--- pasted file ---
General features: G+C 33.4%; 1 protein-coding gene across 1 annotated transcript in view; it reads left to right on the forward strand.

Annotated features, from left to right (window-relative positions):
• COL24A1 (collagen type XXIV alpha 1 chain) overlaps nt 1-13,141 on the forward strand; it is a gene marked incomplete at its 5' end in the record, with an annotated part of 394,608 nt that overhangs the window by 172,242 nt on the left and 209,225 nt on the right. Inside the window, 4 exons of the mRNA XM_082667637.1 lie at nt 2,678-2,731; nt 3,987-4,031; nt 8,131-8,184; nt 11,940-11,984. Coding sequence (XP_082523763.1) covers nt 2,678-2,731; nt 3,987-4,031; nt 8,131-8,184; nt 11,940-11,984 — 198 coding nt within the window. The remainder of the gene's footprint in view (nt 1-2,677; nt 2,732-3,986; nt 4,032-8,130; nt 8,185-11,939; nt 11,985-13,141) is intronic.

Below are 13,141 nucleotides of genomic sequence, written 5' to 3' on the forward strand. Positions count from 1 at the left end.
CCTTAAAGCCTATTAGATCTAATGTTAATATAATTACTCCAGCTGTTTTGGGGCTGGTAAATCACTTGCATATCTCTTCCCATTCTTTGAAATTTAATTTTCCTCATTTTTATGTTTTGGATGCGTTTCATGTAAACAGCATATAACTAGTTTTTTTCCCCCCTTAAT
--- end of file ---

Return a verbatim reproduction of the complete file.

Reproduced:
General features: G+C 33.4%; 1 protein-coding gene across 1 annotated transcript in view; it reads left to right on the forward strand.

Annotated features, from left to right (window-relative positions):
• COL24A1 (collagen type XXIV alpha 1 chain) overlaps nt 1-13,141 on the forward strand; it is a gene marked incomplete at its 5' end in the record, with an annotated part of 394,608 nt that overhangs the window by 172,242 nt on the left and 209,225 nt on the right. Inside the window, 4 exons of the mRNA XM_082667637.1 lie at nt 2,678-2,731; nt 3,987-4,031; nt 8,131-8,184; nt 11,940-11,984. Coding sequence (XP_082523763.1) covers nt 2,678-2,731; nt 3,987-4,031; nt 8,131-8,184; nt 11,940-11,984 — 198 coding nt within the window. The remainder of the gene's footprint in view (nt 1-2,677; nt 2,732-3,986; nt 4,032-8,130; nt 8,185-11,939; nt 11,985-13,141) is intronic.

Below are 13,141 nucleotides of genomic sequence, written 5' to 3' on the forward strand. Positions count from 1 at the left end.
CCTTAAAGCCTATTAGATCTAATGTTAATATAATTACTCCAGCTGTTTTGGGGCTGGTAAATCACTTGCATATCTCTTCCCATTCTTTGAAATTTAATTTTCCTCATTTTTATGTTTTGGATGCGTTTCATGTAAACAGCATATAACTAGTTTTTTTCCCCCCTTAAT